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Front Cell Neurosci. 2017 Feb 21;11:37. doi: 10.3389/fncel.2017.00037. eCollection 2017.

Understanding the Role of GPCR Heteroreceptor Complexes in Modulating the Brain Networks in Health and Disease.

Author information

1
Department of Neuroscience, Karolinska InstitutetStockholm, Sweden; Department of Biomolecular Science, Section of Physiology, University of UrbinoUrbino, Italy; Observatorio Cubano de Neurociencias, Grupo Bohío-EstudioYaguajay, Cuba.
2
Department of Cell and Molecular Biology, Uppsala Biomedical Centre (BMC), Uppsala University Uppsala, Sweden.
3
Department of Biomolecular Science, Section of Physiology, University of Urbino Urbino, Italy.
4
Facultad de Medicina, Instituto de Investigación Biomédica de Málaga, Universidad de Málaga Málaga, Spain.
5
Laboratory of Drug Addiction Pharmacology, Department of Pharmacology, Institute of Pharmacology, Polish Academy of Sciences Kraków, Poland.
6
St. Petersburg Institute for Informatics and Automation, Russian Academy of Sciences Saint Petersburg, Russia.
7
Department of Neuroscience, Karolinska Institutet Stockholm, Sweden.
8
Department of Life Sciences and Biotechnology, University of Ferrara Ferrara, Italy.
9
Department of Medical Sciences, University of Ferrara Ferrara, Italy.
10
Campbell Research Institute, Centre for Addiction and Mental Health, University of Toronto Toronto, ON, Canada.

Abstract

The introduction of allosteric receptor-receptor interactions in G protein-coupled receptor (GPCR) heteroreceptor complexes of the central nervous system (CNS) gave a new dimension to brain integration and neuropsychopharmacology. The molecular basis of learning and memory was proposed to be based on the reorganization of the homo- and heteroreceptor complexes in the postjunctional membrane of synapses. Long-term memory may be created by the transformation of parts of the heteroreceptor complexes into unique transcription factors which can lead to the formation of specific adapter proteins. The observation of the GPCR heterodimer network (GPCR-HetNet) indicated that the allosteric receptor-receptor interactions dramatically increase GPCR diversity and biased recognition and signaling leading to enhanced specificity in signaling. Dysfunction of the GPCR heteroreceptor complexes can lead to brain disease. The findings of serotonin (5-HT) hetero and isoreceptor complexes in the brain over the last decade give new targets for drug development in major depression. Neuromodulation of neuronal networks in depression via 5-HT, galanin peptides and zinc involve a number of GPCR heteroreceptor complexes in the raphe-hippocampal system: GalR1-5-HT1A, GalR1-5-HT1A-GPR39, GalR1-GalR2, and putative GalR1-GalR2-5-HT1A heteroreceptor complexes. The 5-HT1A receptor protomer remains a receptor enhancing antidepressant actions through its participation in hetero- and homoreceptor complexes listed above in balance with each other. In depression, neuromodulation of neuronal networks in the raphe-hippocampal system and the cortical regions via 5-HT and fibroblast growth factor 2 involves either FGFR1-5-HT1A heteroreceptor complexes or the 5-HT isoreceptor complexes such as 5-HT1A-5-HT7 and 5-HT1A-5-HT2A. Neuromodulation of neuronal networks in cocaine use disorder via dopamine (DA) and adenosine signals involve A2AR-D2R and A2AR-D2R-Sigma1R heteroreceptor complexes in the dorsal and ventral striatum. The excitatory modulation by A2AR agonists of the ventral striato-pallidal GABA anti-reward system via targeting the A2AR-D2R and A2AR-D2R-Sigma1R heteroreceptor complex holds high promise as a new way to treat cocaine use disorders. Neuromodulation of neuronal networks in schizophrenia via DA, adenosine, glutamate, 5-HT and neurotensin peptides and oxytocin, involving A2AR-D2R, D2R-NMDAR, A2AR-D2R-mGluR5, D2R-5-HT2A and D2R-oxytocinR heteroreceptor complexes opens up a new world of D2R protomer targets in the listed heterocomplexes for treatment of positive, negative and cognitive symptoms of schizophrenia.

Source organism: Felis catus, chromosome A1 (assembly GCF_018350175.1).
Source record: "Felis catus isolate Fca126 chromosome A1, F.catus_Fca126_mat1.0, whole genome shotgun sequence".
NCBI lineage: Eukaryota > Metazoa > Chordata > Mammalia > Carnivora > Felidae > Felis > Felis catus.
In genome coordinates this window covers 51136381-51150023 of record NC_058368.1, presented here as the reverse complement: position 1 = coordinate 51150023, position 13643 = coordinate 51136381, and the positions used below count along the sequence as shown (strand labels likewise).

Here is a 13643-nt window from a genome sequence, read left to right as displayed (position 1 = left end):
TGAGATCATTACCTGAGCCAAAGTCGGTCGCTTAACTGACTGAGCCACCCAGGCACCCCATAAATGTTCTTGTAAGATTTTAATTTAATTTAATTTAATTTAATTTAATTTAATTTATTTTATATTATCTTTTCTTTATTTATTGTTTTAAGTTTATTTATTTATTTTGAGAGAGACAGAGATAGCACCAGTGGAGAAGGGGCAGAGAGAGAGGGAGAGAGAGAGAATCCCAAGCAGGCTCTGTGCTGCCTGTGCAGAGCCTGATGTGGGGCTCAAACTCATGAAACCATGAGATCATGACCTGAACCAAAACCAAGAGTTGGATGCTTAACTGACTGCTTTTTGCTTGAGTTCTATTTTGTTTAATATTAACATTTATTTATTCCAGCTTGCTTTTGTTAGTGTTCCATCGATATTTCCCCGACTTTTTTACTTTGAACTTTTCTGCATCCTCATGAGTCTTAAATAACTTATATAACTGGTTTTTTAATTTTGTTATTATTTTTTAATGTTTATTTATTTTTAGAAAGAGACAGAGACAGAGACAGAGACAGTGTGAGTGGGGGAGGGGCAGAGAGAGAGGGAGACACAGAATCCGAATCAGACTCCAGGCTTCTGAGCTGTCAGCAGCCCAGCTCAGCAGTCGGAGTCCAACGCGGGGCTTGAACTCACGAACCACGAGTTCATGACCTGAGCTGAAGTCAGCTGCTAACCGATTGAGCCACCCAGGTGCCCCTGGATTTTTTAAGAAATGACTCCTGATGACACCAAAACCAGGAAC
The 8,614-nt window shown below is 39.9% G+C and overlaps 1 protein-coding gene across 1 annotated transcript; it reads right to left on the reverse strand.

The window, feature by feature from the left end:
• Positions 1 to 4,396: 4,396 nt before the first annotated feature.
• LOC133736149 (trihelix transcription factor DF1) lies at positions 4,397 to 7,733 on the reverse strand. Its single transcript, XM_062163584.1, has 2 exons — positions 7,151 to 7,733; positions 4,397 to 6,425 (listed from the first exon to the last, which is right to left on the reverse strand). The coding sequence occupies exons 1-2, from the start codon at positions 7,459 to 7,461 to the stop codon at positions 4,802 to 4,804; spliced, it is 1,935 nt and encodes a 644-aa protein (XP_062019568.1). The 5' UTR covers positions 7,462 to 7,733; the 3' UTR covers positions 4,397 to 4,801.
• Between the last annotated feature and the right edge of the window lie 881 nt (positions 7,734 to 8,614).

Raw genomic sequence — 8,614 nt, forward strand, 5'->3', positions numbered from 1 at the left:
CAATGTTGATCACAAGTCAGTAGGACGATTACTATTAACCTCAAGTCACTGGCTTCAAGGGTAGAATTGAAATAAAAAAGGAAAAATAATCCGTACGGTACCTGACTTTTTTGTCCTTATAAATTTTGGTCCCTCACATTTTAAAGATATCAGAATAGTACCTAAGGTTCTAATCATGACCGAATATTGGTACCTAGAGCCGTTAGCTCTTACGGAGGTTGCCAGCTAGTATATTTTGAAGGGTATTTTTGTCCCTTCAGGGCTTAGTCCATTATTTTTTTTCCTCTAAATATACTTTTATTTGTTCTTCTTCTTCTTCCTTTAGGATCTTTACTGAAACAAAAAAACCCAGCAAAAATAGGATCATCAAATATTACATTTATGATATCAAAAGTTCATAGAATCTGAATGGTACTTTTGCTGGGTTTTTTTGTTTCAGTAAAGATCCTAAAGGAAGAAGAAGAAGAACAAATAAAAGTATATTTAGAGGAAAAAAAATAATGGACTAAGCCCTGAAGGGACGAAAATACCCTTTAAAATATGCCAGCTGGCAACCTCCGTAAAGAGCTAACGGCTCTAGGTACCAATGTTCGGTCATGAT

KEYWORDS:

G protein-coupled receptor; addiction; depression; dopamine receptor; heteroreceptor complexes; oligomerization; schizophrenia; serotonin receptor

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